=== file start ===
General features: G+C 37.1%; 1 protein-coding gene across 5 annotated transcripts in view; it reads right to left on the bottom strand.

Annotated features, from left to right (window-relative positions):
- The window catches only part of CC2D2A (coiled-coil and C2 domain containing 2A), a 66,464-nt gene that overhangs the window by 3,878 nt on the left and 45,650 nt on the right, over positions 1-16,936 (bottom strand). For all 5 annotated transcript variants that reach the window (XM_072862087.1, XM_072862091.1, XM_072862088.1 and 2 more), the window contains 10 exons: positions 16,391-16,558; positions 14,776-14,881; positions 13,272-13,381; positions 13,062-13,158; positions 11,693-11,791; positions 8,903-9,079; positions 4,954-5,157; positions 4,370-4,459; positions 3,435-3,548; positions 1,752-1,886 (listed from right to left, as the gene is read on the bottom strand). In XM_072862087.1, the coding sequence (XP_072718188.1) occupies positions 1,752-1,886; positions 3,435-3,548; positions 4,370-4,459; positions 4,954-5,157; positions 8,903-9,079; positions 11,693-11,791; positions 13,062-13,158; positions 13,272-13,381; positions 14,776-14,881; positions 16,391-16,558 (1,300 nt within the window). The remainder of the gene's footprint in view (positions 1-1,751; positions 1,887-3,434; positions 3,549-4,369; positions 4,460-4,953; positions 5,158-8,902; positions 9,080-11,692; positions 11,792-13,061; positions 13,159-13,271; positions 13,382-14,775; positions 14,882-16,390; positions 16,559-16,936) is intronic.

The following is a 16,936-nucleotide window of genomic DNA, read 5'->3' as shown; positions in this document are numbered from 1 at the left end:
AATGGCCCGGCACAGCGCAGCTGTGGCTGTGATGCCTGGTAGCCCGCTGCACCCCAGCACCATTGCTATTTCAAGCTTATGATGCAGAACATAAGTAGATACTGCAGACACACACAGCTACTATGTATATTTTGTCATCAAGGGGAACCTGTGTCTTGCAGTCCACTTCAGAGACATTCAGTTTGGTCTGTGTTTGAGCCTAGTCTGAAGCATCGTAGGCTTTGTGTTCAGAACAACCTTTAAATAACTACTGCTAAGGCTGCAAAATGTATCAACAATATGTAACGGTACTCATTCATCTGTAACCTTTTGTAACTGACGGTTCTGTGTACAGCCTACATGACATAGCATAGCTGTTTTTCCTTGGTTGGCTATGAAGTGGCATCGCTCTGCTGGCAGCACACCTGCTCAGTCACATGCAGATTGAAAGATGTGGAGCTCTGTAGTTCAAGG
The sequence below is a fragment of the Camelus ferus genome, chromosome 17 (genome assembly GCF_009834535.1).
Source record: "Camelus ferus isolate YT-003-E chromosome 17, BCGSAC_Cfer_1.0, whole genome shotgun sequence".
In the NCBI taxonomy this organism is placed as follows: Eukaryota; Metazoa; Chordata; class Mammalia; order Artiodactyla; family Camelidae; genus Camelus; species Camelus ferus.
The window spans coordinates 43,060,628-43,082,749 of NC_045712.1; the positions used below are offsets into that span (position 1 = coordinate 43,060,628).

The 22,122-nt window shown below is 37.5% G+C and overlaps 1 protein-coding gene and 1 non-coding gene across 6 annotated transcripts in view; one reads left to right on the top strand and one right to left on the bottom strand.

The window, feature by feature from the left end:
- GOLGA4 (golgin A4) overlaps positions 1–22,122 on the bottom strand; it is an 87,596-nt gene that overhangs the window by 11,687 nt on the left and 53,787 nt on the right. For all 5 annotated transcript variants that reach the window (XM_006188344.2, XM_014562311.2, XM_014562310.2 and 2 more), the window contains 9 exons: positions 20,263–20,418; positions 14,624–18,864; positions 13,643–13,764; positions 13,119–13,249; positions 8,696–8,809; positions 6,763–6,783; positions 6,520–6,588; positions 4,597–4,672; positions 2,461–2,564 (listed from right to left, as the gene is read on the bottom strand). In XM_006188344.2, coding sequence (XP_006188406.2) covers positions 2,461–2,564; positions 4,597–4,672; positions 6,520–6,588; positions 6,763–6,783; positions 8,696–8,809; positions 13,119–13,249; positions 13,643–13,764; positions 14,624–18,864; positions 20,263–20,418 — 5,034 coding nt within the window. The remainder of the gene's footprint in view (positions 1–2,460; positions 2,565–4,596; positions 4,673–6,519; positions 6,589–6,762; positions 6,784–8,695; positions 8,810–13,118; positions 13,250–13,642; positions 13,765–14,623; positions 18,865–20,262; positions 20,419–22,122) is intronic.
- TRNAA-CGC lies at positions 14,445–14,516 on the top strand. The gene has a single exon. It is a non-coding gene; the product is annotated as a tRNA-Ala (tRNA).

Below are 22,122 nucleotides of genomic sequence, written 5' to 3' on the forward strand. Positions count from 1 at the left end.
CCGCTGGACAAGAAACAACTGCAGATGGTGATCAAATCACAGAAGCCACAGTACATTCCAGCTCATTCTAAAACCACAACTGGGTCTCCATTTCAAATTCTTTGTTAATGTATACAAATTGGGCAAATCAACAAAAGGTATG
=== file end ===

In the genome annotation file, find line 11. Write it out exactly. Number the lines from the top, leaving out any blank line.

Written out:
The window, feature by feature from the left end: